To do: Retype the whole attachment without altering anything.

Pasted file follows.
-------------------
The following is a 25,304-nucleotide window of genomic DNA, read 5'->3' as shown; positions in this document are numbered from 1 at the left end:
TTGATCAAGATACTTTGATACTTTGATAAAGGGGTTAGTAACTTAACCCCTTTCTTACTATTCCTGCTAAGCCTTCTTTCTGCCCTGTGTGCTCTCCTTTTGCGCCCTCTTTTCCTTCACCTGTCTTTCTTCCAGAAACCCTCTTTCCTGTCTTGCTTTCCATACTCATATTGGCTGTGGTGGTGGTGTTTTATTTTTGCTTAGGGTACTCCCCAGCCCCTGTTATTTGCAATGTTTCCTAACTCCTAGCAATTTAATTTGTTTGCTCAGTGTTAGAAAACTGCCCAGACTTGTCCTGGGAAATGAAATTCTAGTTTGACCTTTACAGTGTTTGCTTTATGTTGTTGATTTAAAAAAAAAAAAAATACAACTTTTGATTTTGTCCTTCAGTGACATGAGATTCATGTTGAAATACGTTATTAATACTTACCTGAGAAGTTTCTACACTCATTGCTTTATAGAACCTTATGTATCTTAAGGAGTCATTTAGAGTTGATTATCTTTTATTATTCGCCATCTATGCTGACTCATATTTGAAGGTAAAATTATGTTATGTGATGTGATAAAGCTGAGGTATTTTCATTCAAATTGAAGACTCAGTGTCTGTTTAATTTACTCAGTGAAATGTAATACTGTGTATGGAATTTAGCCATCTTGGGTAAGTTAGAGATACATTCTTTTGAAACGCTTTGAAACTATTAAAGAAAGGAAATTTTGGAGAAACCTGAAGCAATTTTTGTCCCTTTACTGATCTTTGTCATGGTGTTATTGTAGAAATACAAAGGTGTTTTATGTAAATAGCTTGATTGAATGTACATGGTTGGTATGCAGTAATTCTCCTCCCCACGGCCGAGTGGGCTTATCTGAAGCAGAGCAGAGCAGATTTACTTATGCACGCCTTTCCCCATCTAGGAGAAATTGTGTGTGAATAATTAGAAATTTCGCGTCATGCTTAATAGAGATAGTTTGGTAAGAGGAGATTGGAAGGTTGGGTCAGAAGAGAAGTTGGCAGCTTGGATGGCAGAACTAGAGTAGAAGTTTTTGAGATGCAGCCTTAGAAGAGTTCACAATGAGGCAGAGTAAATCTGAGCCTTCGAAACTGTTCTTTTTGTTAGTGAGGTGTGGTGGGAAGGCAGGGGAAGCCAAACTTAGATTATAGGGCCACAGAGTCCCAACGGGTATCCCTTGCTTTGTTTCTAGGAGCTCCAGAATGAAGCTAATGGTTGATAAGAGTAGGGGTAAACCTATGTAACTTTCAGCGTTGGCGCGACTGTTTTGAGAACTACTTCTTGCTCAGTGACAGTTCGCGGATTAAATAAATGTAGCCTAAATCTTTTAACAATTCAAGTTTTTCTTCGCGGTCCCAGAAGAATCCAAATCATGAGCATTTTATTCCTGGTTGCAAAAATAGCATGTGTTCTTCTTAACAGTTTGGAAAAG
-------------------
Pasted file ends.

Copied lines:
The following is a 25,304-nucleotide window of genomic DNA, read 5'->3' as shown; positions in this document are numbered from 1 at the left end:
TTGATCAAGATACTTTGATACTTTGATAAAGGGGTTAGTAACTTAACCCCTTTCTTACTATTCCTGCTAAGCCTTCTTTCTGCCCTGTGTGCTCTCCTTTTGCGCCCTCTTTTCCTTCACCTGTCTTTCTTCCAGAAACCCTCTTTCCTGTCTTGCTTTCCATACTCATATTGGCTGTGGTGGTGGTGTTTTATTTTTGCTTAGGGTACTCCCCAGCCCCTGTTATTTGCAATGTTTCCTAACTCCTAGCAATTTAATTTGTTTGCTCAGTGTTAGAAAACTGCCCAGACTTGTCCTGGGAAATGAAATTCTAGTTTGACCTTTACAGTGTTTGCTTTATGTTGTTGATTTAAAAAAAAAAAAAATACAACTTTTGATTTTGTCCTTCAGTGACATGAGATTCATGTTGAAATACGTTATTAATACTTACCTGAGAAGTTTCTACACTCATTGCTTTATAGAACCTTATGTATCTTAAGGAGTCATTTAGAGTTGATTATCTTTTATTATTCGCCATCTATGCTGACTCATATTTGAAGGTAAAATTATGTTATGTGATGTGATAAAGCTGAGGTATTTTCATTCAAATTGAAGACTCAGTGTCTGTTTAATTTACTCAGTGAAATGTAATACTGTGTATGGAATTTAGCCATCTTGGGTAAGTTAGAGATACATTCTTTTGAAACGCTTTGAAACTATTAAAGAAAGGAAATTTTGGAGAAACCTGAAGCAATTTTTGTCCCTTTACTGATCTTTGTCATGGTGTTATTGTAGAAATACAAAGGTGTTTTATGTAAATAGCTTGATTGAATGTACATGGTTGGTATGCAGTAATTCTCCTCCCCACGGCCGAGTGGGCTTATCTGAAGCAGAGCAGAGCAGATTTACTTATGCACGCCTTTCCCCATCTAGGAGAAATTGTGTGTGAATAATTAGAAATTTCGCGTCATGCTTAATAGAGATAGTTTGGTAAGAGGAGATTGGAAGGTTGGGTCAGAAGAGAAGTTGGCAGCTTGGATGGCAGAACTAGAGTAGAAGTTTTTGAGATGCAGCCTTAGAAGAGTTCACAATGAGGCAGAGTAAATCTGAGCCTTCGAAACTGTTCTTTTTGTTAGTGAGGTGTGGTGGGAAGGCAGGGGAAGCCAAACTTAGATTATAGGGCCACAGAGTCCCAACGGGTATCCCTTGCTTTGTTTCTAGGAGCTCCAGAATGAAGCTAATGGTTGATAAGAGTAGGGGTAAACCTATGTAACTTTCAGCGTTGGCGCGACTGTTTTGAGAACTACTTCTTGCTCAGTGACAGTTCGCGGATTAAATAAATGTAGCCTAAATCTTTTAACAATTCAAGTTTTTCTTCGCGGTCCCAGAAGAATCCAAATCATGAGCATTTTATTCCTGGTTGCAAAAATAGCATGTGTTCTTCTTAACAGTTTGGAAAAG